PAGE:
I'm copying the whole thing, because I can't seem to quote the embedded quote...
I was well informed about the risks of HBA3C. I did months and months of research, starting before I got pregnant. (In fact, I knew far more about the risks than I'd have known if I'd stayed with the OB, because he never told me about the risks - just pulled the dead baby card on me at every visit. I also knew the risks of multiple c-sections, which is something the medical community never once mentioned to me...except for the OB pressuring me to have a tubal after ds2.)
The results of my HBA3C were disastrous. My son died, and I was broken. I'm still broken. I didn't even try to fight my fifth c-section, because I was broken (I'm sure the doctors actually thought I'd seen the light - they're wrong). I will never, ever be the same. The thing is...people like you point at the HBA3C gone wrong and the damage it did, and that's what you see. You don't see everything that led up to it. It's easy to point at the HBA3C as the reason I broke and my baby died. But, if I could do my reproductive life all over again, I wouldn't even see the inside of a doctor's office or hospital, except if there were an emergency.
It was your choice and going by your posts, I believe that yours was indeed an educated, well-researched one.
With birth, there's more than just the risk to the baby that figures into a mom's choice. Going by some stuff I've read, care in the L&D departments in the US can be abysmally bad, and I understand if a mom is so daunted by the prospect of facing that, that she decides to take her chances with a HB and I think that's perfectly fine...as long as the mom is truly completely aware of all the risks and implications. Which you were.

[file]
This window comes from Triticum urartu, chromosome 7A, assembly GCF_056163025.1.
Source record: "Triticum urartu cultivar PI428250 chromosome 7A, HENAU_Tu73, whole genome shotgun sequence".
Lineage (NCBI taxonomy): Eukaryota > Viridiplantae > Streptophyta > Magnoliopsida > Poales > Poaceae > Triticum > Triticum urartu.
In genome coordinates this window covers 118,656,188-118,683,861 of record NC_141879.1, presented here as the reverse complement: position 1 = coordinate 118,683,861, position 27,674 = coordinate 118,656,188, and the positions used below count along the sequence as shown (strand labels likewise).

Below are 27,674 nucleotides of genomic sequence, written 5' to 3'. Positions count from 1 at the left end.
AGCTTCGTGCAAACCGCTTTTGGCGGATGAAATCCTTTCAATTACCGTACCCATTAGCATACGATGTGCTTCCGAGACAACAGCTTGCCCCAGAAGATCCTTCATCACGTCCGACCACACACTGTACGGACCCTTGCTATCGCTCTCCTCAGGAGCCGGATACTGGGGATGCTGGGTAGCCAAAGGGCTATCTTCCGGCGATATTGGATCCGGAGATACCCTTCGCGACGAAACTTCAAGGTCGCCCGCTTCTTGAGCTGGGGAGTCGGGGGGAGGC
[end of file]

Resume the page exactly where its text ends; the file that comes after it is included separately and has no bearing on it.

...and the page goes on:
I'm not actually in the US. I'm Canadian. I have no idea whether the care I received would be considered good or bad by anyone else, but I found it horrifying. (Okay - I lie. I'm pretty sure most people would be upset, at least, about being drugged and cut open after refusing consent...but that one was a looonnng time ago. Their butts were legally covered, beause I signed the blanket consent and the only people who heard me refuse were my ex, who would be considered biased, and a bunch of hospital staff.)
Your definitions are different than mine. If I know the pilot has very few hours of flying experience (or has only used a simulator) and I get in the plane, anyway, then I've got to own it when I get injured in a crash (or killed, but I can't own it if I'm dead, yk?). If I choose a midwife that I know has only attended 20 births, then that's my choice.
And I very much appreciate that you will share your definitions with me. Even though I'm sticking to mine where my life and the life of my family are concerned, getting input from somebody from the "other side" makes it easier to understand where people are coming from, what influenced their choices....and ultimately to respect those choices.
Fair enough. I talk a lot, and it usually seems that I'm talking to no purpose. Maybe not...